·                     Concerns were raised about how the new unitary council may view the Council’s investments and whether the Council was in danger from its commercial investments. It was responded by the Grant Thornton Director that there was strong governance around decisions but participation in commercial investment activity created risk regardless of what governance was in place. Officers responded that there was regular reporting to members on the commercial investment strategy and that information was also available on the website. Officers had worked to manage risk whilst implementing this strategy including working closely with treasury advisors on how best to manage borrowing. Somerset West and Taunton Council were not the only district in Somerset to have undertaken this activity. The Council awaited the publication of the new prudential code and would then assess its impact upon the Council’s financial planning for next year.  

·                     It was questioned why the commercial investment was flagged as red rather than amber in the report. It was responded by the Grant Thornton Director that this was because of the significance of the potential risk and based on guidance set out by the national audit office.  

·                     Concerns were raised about the Council having used £1.6m of reserves and £1.7m from underspends to finance the costs of Covid. Officers responded that the £1.6m was the shortfall in covid funding in 2021 financial year. Reserves still remained above the minimum.   

·                     Concerned about the minimum revenue position (MRP) for the commercial investment and being able to fund the budget and provide services going forward. It was responded by the Grant Thornton Director  that the MRP charge grew fairly significantly this financial year and was projected to grow again in the following financial year. This was because MRP became chargeable the year after investment. For the 2021 MRP charge Grant Thornton were satisfied that it was appropriate and gave it a green rating. Officers responded that the medium financial plan assumed a reasonable amount of income from the commercial investment portfolio and the intent was that the income covered the debt associated with the investments including minimum revenue provision. There was risk however, the portfolio had outperformed expectations at present so one of the options which may be considered was to use the surplus income from the portfolio to reduce the debt further.  

·                     Reassurance was sought that borrowing money other than PWLB would still be possible for the Council long-term at a reasonable rate. Officers responded that the majority of the borrowing the Council was undertaking as at a low interest rate. The Council was focusing on short-term borrowing for the commercial investment whereas for the HRA the focus was on long-term borrowing. There were options to borrow from other local authorities or banks.  

·                     It was raised that it would be useful for the mitigations in place for the commercial investments to be outlined alongside the risks. It was questioned whether every council that had commercial investments would now have a similar red flag in their audits and whether it should still be in red given the mitigation in place. It was raised that there was awareness of the risks of having a commercial investment portfolio when the decision was made to implement the strategy. The Grant Thornton Director responded that whether a council may have a red flag would depend on the scale of investment, level of borrowing and when funds were invested. The Council’s reporting on the purpose of the portfolio had been clear.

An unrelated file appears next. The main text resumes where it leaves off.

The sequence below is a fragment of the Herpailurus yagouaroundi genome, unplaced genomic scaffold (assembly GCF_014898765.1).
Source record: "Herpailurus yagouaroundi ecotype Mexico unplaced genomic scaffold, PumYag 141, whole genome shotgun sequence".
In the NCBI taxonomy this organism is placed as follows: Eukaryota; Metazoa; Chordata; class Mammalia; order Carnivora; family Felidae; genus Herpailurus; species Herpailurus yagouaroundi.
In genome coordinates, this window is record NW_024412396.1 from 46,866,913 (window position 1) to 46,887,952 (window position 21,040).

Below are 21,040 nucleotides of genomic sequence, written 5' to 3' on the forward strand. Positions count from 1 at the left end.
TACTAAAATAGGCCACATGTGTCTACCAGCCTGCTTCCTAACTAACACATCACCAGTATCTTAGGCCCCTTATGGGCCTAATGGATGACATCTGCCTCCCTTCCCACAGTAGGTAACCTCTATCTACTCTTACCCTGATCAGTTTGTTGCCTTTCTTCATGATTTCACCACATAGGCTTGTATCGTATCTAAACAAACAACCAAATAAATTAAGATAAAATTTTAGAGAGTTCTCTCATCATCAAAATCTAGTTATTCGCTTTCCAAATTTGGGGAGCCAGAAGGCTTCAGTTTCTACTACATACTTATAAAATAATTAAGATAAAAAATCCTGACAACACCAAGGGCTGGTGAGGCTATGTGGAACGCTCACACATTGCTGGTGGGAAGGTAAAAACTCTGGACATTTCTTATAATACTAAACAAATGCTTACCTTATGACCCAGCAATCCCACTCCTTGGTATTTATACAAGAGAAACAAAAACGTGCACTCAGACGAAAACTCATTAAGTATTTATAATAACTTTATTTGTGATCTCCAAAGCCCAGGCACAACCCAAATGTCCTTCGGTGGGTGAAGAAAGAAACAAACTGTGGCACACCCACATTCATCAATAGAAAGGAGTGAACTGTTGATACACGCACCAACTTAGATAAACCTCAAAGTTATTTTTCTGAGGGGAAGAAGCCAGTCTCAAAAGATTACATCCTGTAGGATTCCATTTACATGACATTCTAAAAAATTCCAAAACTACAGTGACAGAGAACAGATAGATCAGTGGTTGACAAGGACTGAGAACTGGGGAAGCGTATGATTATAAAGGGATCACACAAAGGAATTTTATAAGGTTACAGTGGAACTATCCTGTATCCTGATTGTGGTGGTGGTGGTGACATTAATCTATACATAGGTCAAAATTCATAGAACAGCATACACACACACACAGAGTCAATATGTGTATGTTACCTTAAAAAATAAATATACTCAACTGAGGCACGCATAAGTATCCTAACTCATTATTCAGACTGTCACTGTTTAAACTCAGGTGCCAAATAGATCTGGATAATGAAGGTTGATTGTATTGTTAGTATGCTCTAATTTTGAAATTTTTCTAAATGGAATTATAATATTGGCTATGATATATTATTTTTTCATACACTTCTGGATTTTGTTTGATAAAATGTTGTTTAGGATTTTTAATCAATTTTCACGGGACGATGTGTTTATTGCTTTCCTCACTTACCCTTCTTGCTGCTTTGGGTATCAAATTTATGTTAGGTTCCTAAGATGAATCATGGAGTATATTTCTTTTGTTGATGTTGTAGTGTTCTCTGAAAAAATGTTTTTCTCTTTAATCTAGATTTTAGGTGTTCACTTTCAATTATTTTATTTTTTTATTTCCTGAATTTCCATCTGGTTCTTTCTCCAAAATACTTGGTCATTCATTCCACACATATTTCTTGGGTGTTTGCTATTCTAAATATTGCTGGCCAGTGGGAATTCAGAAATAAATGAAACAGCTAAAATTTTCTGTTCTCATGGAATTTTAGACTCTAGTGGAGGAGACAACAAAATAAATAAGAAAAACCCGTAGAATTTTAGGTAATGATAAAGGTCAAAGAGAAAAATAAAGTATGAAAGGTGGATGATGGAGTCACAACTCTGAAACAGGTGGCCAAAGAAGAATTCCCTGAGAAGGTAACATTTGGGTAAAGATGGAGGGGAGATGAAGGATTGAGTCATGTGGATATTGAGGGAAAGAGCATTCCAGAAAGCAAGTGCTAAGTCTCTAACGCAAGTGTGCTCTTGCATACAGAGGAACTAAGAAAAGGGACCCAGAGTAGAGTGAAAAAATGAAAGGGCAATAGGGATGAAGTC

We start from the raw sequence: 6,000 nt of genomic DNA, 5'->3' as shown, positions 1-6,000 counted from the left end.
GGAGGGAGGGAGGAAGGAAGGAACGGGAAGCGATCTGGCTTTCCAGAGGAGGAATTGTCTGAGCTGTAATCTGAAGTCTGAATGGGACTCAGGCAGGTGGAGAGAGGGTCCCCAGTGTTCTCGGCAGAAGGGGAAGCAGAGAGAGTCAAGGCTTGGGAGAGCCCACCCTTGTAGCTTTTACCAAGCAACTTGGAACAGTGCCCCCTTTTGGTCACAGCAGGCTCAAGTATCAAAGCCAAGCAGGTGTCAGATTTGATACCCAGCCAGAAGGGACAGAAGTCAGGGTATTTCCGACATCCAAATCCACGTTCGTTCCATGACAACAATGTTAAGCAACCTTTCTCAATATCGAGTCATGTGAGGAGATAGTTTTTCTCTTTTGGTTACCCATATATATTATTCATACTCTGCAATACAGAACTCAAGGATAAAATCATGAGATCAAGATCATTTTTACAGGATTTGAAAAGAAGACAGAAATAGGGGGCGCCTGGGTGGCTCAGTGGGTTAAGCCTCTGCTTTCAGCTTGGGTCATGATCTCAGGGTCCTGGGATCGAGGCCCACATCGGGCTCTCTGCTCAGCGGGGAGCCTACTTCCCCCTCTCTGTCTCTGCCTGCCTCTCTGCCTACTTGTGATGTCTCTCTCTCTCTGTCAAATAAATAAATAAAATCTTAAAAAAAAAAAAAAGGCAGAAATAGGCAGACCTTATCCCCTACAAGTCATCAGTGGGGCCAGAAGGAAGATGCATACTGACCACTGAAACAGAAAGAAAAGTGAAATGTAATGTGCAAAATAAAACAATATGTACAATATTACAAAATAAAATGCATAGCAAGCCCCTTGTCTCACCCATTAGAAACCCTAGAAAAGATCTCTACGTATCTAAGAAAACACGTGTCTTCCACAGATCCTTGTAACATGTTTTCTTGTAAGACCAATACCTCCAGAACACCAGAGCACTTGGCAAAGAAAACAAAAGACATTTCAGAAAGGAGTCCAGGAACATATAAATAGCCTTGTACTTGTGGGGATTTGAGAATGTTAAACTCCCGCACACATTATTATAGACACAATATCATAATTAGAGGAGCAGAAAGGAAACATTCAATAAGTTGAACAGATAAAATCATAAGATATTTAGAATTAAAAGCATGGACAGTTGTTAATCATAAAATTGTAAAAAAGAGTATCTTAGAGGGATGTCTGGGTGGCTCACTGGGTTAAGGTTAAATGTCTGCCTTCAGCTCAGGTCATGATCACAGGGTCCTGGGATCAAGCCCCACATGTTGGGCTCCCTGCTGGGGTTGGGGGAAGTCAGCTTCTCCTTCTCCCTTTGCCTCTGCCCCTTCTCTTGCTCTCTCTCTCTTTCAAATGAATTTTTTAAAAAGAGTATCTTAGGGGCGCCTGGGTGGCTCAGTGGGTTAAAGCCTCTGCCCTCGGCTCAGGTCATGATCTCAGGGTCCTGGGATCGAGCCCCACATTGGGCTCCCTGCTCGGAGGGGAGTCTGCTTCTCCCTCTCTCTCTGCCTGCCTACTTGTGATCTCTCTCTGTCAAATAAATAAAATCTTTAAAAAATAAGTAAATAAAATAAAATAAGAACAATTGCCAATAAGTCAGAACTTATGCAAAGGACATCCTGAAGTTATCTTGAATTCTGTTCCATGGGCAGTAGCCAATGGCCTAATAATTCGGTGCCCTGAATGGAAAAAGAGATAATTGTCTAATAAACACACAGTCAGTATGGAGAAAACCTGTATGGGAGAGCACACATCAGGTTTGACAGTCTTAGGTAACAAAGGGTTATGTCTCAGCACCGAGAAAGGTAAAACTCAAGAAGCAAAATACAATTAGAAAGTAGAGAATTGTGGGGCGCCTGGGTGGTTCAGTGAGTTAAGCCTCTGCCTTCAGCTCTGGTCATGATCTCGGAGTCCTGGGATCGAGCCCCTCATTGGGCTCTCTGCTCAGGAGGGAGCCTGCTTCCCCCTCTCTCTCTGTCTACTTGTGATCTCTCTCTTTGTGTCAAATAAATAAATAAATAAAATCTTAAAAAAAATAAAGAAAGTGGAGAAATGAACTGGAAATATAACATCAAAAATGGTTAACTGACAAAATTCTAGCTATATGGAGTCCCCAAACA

·                     It was suggested that the income from the commercial investment portfolio would be useful to the new authority.  

·                     It was raised that undertaking benchmarking this year rather than next year may be beneficial for the council to undertake. It was responded by officers that some benchmarking was already undertaken internally.  

·                     It was asked about the recommendation to publish the budget books and what the time and cost to the Council of doing so would be. Officers responded that the main cost would be through officer time.  

·                     It was asked that the HRAincome slippage be outlined in greater detail. Officers responded that they would provide a written answer after the meeting. 

·                     A discrepancy in figures was raised. It was responded by officers that this was due to an error in the working papers.  

·                     It was raised that it was positive that the Governance arrangements were found to be sound. The rates for non-PWLB borrowing were also reassuring.  

·                     The report states that the commercial investment strategy represents a deviance from prudent practice and that this would be reflected in CIPFA’s guidance. It was asked if the commercial investment was a material risk, if the Council should be looking to suspend or not continue with the strategy. The Director for Grant Thornton responded that it was for the committee to consider the assurances and recommendations made by external audit and by managers within the wider context. Borrowing purely for yield, in the strictest reading of the prudential code, had never been prudent, but the revised code would be a tightening of those rules. 


The Committee resolved to note the recommendations in the report:  

2.1 The Committee is recommended to note the Auditor’s Annual Report in respect of 2020/21 and the recommendations recorded therein.  

2.2 The Committee is recommended to note and endorse management’s proposed responses and actions in adopting the recommendations made by the Auditor.  

2.3 The Committee is recommended to note the Auditor’s confirmation of his Unqualified Opinion on the Statement of Accounts for the year ended 31 March 2021. 


Chris Hall left the meeting at this point.  


Supporting documents: